If you're thinking of switching from your central HVAC to a heat pump for your heating and air conditioning, the first thing to decide is if you want to use ducts or mount blowers on the wall. Some heat pumps are made to work without ducts, but others might be able to connect to your existing ducts so you can avoid having blowers on the walls of your home. Here's a look at how these systems are installed.
Heat Pumps Use Refrigerant To Heat And Cool
A heat pump can both heat and cool your home, but it works differently from a traditional forced-air furnace and AC. A heat pump circulates refrigerant throughout the system to move heat from place to place. In the summer, the equipment moves heat outside and in the winter, the pump moves heat indoors.
The equipment needed for a heat pump is different from the equipment used for a traditional heater and AC. A condenser is required, but there is no air handler or furnace needed. Instead, the condenser acts as an air conditioner and then switches to a heater thanks to a reversing valve. Cables are run from the condenser to the blower on the wall inside.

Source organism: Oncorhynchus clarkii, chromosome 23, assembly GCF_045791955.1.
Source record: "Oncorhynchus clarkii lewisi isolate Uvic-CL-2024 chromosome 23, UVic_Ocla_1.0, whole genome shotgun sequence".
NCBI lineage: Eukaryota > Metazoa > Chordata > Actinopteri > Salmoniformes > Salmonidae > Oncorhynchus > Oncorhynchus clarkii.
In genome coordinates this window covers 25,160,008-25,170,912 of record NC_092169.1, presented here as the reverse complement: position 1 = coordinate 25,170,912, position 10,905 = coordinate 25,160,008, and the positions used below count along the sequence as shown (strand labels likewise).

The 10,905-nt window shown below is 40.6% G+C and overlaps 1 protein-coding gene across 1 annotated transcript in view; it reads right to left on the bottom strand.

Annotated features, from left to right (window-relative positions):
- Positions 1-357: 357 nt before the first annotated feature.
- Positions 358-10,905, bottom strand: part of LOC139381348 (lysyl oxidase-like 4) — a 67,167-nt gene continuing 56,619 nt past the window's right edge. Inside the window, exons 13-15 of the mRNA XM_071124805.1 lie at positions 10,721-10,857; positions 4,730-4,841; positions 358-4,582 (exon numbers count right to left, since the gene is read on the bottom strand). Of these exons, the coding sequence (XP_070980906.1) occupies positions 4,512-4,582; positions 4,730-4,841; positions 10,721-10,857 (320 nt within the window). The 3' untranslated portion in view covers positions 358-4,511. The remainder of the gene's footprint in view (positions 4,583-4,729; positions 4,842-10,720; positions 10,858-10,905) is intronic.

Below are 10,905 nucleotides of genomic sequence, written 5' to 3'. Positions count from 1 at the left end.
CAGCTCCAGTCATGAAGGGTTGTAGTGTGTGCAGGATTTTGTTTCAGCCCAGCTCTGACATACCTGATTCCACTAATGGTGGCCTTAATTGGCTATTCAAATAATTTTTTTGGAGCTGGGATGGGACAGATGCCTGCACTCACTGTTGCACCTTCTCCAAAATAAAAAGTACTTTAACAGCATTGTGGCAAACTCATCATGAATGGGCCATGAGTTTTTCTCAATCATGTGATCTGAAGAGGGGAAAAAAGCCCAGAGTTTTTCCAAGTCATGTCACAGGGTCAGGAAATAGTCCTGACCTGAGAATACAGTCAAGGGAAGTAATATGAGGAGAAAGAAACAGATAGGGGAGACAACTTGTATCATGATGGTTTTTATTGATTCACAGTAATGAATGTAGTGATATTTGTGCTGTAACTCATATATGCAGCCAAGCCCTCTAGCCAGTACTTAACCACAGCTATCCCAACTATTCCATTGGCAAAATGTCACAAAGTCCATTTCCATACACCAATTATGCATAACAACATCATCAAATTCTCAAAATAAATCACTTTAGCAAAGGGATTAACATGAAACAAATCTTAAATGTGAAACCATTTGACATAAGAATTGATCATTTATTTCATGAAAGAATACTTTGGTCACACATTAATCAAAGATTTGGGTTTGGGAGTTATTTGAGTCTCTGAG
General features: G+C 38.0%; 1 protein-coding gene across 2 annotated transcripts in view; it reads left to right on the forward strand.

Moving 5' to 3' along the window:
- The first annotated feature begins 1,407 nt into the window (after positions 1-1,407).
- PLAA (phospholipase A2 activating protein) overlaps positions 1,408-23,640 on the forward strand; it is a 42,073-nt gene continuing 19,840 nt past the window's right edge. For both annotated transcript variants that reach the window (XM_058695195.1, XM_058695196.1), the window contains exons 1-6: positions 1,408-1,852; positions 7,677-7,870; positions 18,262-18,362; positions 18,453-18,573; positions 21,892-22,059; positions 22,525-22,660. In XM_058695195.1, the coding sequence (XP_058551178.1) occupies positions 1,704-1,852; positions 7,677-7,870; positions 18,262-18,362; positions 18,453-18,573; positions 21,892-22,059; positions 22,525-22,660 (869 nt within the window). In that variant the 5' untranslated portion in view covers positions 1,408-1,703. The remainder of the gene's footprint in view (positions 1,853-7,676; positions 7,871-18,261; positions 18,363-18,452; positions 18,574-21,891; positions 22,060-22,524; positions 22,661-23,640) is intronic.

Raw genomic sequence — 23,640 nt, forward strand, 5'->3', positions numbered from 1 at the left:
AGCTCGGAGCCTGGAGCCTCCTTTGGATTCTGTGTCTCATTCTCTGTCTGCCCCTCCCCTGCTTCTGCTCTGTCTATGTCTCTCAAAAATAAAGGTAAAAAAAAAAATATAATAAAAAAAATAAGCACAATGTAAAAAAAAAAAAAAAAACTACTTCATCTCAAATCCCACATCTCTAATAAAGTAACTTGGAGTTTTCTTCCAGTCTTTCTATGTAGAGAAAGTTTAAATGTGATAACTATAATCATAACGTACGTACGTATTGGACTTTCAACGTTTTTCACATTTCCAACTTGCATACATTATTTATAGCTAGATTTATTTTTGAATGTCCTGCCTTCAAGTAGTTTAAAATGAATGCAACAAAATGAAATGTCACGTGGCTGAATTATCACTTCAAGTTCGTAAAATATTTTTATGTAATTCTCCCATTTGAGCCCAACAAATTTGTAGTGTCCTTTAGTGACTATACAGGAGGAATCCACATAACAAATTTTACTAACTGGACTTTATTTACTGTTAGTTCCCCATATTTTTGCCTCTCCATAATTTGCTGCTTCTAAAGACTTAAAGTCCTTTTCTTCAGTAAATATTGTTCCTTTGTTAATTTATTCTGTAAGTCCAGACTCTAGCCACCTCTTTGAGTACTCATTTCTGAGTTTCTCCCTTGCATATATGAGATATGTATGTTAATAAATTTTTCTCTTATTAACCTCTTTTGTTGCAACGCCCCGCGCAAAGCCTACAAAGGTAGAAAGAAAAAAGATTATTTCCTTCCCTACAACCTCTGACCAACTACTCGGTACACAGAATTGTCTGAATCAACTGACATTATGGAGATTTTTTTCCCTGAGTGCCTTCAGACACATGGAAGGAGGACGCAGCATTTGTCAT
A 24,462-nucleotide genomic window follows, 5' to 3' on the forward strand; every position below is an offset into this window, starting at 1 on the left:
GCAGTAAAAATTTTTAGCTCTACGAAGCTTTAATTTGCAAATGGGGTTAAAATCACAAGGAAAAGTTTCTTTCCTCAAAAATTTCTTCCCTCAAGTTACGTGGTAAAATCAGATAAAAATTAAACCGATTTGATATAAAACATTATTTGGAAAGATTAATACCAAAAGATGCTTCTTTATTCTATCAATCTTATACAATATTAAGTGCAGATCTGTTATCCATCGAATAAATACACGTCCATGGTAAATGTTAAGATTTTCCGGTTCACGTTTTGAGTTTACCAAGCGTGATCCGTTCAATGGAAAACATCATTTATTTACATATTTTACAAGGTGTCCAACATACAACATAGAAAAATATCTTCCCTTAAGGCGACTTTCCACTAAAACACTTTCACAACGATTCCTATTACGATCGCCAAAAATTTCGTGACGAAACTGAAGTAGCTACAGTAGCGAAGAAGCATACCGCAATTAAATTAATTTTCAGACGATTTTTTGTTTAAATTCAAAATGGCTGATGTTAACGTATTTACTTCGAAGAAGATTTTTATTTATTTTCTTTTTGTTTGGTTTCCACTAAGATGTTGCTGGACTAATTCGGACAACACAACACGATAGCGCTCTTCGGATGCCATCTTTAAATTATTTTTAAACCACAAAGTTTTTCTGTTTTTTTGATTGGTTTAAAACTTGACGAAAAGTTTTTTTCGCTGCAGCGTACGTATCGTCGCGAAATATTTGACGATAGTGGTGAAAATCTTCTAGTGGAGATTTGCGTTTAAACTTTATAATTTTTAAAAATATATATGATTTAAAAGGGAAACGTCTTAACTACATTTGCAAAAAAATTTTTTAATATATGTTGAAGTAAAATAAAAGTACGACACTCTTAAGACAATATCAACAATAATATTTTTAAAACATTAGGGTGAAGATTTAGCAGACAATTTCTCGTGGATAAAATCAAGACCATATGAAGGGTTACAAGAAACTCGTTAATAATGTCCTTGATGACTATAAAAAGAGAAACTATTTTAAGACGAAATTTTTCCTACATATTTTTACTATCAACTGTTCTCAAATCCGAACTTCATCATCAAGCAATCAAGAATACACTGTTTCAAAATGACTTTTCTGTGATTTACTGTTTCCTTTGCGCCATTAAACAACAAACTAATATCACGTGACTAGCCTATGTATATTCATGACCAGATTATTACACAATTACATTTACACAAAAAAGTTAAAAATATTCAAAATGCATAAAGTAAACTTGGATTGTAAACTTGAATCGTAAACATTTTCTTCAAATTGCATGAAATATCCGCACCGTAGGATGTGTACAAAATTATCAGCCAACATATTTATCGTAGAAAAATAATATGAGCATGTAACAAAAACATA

Some Systems Can Work With Ducts
If you're considering using ducts, have your home checked by a professional first. The ducts need to be in good shape and the right size to be suitable. If your existing ducts are not in good enough shape, the contractor might discuss installing new ducts if you want them, but that adds to the cost of installing a heat pump.
The advantage of using ducts is that the air is distributed throughout your home uniformly via the duct system. If you want every room the same temperature, and you also don't like the way blowers look on the wall, then using ducts may be the right choice.
Ductless Heat Pumps Don't Need Ducts
Heat pumps are designed to work without ducts, so you don't have to worry about buying new ducts or converting your old ones. They require small blowers that mount on the walls of your home. Each blower creates a zone that can be controlled independently with a remote.
The advantages to installing a ductless system are that the heat pump can work more efficiently, which means you can heat or cool only certain rooms in your home. As a result, eliminating ducts keeps costs as low as possible.
A heat pump might be right for you when it's time to get a new heating and cooling system. However, you'll want to discuss your choice with a contractor so you understand the pros and cons of having a heat pump, blowers on the walls, and independently controlled cooling and heating zones in your home.